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4.5 out of 5 stars
121
4.5 out of 5 stars
The Mummy (Blu-ray + DVD) [1959]
Format: Blu-ray|Change
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VINE VOICEon 28 June 2015
This is a fantastic re-mastering of the Hammer version of The Mummy. The picture quality looks really fresh but retains the pastel look of the original colouring. Previous to this release I believe you could only buy this as a region 1 DVD, so its great to finally have this in the UK.

This along with Curse of Frankenstein and Dracula make up the cornerstone's of Hammer's emergence as the British Horror Masters. It also marked another classic film pairing the late Christopher Lee and Peter Cushing. A film with these two in it can do no wrong in my book. The film moves slightly away from the Universal film (starring Boris Karloff) and has the Mummy as simply a walking weapon to destroy. Lee is absolutely menacing as he was in Frankenstein.

The film slightly suffers from a slow middle section, but the finale is worth the wait. For me this is one of Hammer's best films and sadly the only Mummy film that they got right. The Blu Ray is a vast improvement on the old DVD I had, great picture and sound. Recommended.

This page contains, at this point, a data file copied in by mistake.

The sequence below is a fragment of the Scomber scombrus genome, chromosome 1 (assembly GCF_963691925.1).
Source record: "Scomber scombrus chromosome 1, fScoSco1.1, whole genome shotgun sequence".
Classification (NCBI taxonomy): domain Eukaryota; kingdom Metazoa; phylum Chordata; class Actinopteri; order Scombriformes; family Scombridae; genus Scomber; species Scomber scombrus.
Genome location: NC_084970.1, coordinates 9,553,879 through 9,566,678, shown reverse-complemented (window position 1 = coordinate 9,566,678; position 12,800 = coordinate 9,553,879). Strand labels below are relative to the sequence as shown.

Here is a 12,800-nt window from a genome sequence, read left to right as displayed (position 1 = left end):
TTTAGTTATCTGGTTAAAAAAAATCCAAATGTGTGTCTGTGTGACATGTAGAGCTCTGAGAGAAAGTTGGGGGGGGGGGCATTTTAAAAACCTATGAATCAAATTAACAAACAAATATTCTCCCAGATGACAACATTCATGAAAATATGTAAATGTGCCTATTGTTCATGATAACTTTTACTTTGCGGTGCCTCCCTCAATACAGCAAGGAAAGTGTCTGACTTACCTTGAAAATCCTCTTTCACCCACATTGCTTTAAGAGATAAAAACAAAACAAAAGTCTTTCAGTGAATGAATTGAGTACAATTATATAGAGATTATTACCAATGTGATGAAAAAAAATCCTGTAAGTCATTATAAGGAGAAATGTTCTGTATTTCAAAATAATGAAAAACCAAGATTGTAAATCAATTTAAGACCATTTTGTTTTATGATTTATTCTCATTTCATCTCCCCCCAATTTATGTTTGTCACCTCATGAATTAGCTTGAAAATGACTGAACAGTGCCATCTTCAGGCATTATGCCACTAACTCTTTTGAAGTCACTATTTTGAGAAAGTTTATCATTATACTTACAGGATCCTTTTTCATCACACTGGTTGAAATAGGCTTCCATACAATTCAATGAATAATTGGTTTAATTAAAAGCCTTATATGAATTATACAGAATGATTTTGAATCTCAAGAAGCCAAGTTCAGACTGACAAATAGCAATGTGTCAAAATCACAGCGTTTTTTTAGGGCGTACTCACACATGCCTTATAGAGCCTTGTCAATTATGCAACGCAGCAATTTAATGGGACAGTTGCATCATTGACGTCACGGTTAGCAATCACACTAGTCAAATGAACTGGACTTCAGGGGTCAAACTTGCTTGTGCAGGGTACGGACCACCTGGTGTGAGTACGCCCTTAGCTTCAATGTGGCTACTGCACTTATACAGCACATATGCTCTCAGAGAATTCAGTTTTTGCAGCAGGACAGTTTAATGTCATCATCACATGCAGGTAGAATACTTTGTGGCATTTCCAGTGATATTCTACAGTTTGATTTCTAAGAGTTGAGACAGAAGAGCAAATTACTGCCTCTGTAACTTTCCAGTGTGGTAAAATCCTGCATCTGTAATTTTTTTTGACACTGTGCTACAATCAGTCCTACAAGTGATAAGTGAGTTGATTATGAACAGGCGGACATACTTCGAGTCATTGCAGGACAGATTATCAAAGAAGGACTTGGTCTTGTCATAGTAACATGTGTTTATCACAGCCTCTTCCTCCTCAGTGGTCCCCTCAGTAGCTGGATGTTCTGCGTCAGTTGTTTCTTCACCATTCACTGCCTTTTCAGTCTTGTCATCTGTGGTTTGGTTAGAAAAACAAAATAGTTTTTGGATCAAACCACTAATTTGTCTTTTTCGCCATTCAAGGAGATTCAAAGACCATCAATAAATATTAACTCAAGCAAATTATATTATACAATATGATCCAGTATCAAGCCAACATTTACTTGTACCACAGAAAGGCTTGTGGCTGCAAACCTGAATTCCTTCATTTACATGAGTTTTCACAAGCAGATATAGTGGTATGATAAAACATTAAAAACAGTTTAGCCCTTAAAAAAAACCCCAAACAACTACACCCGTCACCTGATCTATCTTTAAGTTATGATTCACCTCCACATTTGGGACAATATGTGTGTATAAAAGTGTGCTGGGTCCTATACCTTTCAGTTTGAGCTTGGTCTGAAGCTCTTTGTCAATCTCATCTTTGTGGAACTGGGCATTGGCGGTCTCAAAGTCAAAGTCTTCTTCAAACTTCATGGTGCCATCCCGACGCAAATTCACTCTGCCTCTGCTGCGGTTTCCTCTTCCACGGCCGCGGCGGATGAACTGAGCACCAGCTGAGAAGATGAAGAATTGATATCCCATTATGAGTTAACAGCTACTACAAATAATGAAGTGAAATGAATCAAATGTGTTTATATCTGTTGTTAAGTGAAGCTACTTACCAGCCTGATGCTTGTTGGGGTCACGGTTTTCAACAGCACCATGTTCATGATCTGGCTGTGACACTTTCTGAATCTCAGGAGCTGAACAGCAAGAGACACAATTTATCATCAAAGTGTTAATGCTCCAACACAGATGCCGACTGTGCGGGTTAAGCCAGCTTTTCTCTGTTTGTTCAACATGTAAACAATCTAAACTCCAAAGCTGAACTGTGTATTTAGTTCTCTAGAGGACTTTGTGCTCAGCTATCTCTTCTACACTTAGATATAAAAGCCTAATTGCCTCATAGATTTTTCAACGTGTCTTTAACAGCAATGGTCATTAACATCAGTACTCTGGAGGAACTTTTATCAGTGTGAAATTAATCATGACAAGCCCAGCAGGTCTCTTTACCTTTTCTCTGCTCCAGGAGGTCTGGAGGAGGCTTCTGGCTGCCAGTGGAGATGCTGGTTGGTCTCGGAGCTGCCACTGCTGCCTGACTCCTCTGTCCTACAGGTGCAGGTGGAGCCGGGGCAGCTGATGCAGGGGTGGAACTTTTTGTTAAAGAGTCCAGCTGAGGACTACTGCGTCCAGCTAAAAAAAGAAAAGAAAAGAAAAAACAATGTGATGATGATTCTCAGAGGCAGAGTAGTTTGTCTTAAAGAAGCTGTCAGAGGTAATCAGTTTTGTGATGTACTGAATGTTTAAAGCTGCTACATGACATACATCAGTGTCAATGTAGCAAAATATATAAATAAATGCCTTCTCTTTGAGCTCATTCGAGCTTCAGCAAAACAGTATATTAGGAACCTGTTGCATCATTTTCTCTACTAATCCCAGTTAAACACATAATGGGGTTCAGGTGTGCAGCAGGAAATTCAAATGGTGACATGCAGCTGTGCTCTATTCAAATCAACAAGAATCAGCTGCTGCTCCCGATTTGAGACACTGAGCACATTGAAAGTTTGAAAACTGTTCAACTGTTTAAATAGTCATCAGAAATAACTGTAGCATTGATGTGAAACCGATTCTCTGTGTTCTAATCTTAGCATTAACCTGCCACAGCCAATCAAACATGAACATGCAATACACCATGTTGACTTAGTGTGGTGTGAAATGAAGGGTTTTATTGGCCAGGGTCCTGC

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VINE VOICEon 14 June 2017
In the 1890's 3 British archaeologists unearth the tomb of the Princess Ananka and awaken the high priest who has been cursed to live undead as a mummy to protect her. Years later in England the Mummy hunts those who disturbed the tomb. First film in Hammer horror's The Mummy series, the British Hammer horror remakes of Universal's classic monster movies continues. Hammer regulars Peter Cushing and Christopher Lee are on fine form here with Lee taking on the Boris Karloff role of The Mummy though it's a different character to Karloff's Mummy. Tense, creepy and macabre this is Hammer horror at it's very best.
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on 30 June 2017